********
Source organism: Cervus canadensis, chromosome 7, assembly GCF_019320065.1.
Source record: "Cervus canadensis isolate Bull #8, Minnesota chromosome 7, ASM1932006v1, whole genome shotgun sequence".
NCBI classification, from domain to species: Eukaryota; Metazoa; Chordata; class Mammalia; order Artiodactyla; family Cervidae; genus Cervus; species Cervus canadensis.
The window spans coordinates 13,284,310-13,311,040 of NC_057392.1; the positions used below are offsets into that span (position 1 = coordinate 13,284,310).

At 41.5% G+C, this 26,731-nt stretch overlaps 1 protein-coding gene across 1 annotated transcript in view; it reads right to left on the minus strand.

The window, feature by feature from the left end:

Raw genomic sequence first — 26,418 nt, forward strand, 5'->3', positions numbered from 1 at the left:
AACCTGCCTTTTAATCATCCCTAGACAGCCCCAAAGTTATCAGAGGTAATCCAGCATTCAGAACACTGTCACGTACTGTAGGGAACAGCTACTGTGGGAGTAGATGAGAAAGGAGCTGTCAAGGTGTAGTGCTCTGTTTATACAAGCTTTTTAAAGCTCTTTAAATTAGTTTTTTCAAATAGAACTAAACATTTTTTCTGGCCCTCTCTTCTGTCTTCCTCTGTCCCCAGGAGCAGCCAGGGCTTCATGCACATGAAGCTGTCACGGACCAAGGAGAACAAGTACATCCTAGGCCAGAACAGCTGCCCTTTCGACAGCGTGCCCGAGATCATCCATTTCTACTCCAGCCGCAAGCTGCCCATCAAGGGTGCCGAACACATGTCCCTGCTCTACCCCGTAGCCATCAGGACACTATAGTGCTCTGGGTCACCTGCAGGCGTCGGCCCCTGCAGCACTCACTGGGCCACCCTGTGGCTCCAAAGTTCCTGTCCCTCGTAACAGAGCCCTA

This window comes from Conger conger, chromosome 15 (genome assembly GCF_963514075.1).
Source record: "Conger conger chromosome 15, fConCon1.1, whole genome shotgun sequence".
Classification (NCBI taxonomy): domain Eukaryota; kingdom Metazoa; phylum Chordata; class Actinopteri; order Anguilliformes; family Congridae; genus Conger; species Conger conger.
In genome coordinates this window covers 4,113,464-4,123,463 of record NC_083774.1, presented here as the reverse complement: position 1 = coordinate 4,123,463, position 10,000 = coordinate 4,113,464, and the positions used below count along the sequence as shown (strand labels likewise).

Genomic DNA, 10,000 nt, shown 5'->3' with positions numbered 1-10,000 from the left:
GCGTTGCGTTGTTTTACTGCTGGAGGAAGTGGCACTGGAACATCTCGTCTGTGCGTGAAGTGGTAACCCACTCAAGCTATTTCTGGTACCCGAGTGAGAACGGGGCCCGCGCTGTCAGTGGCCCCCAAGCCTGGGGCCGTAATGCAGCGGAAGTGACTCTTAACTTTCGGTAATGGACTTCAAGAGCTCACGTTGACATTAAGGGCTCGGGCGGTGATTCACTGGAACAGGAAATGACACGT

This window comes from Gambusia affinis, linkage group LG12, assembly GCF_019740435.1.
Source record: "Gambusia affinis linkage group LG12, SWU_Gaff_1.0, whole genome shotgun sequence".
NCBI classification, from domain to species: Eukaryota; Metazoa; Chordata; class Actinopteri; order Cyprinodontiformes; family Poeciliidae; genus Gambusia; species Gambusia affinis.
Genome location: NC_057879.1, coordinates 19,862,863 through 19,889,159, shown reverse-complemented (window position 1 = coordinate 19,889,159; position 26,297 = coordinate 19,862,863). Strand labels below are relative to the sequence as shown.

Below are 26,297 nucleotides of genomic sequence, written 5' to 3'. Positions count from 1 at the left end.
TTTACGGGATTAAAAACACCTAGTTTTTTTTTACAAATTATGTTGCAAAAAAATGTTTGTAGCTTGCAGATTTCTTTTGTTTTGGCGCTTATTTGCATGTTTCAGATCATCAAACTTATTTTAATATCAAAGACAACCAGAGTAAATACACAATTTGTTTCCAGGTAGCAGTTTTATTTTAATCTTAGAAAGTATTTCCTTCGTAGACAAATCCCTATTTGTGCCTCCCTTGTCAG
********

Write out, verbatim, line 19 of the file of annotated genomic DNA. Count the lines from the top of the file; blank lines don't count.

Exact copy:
Below are 26,297 nucleotides of genomic sequence, written 5' to 3'. Positions count from 1 at the left end.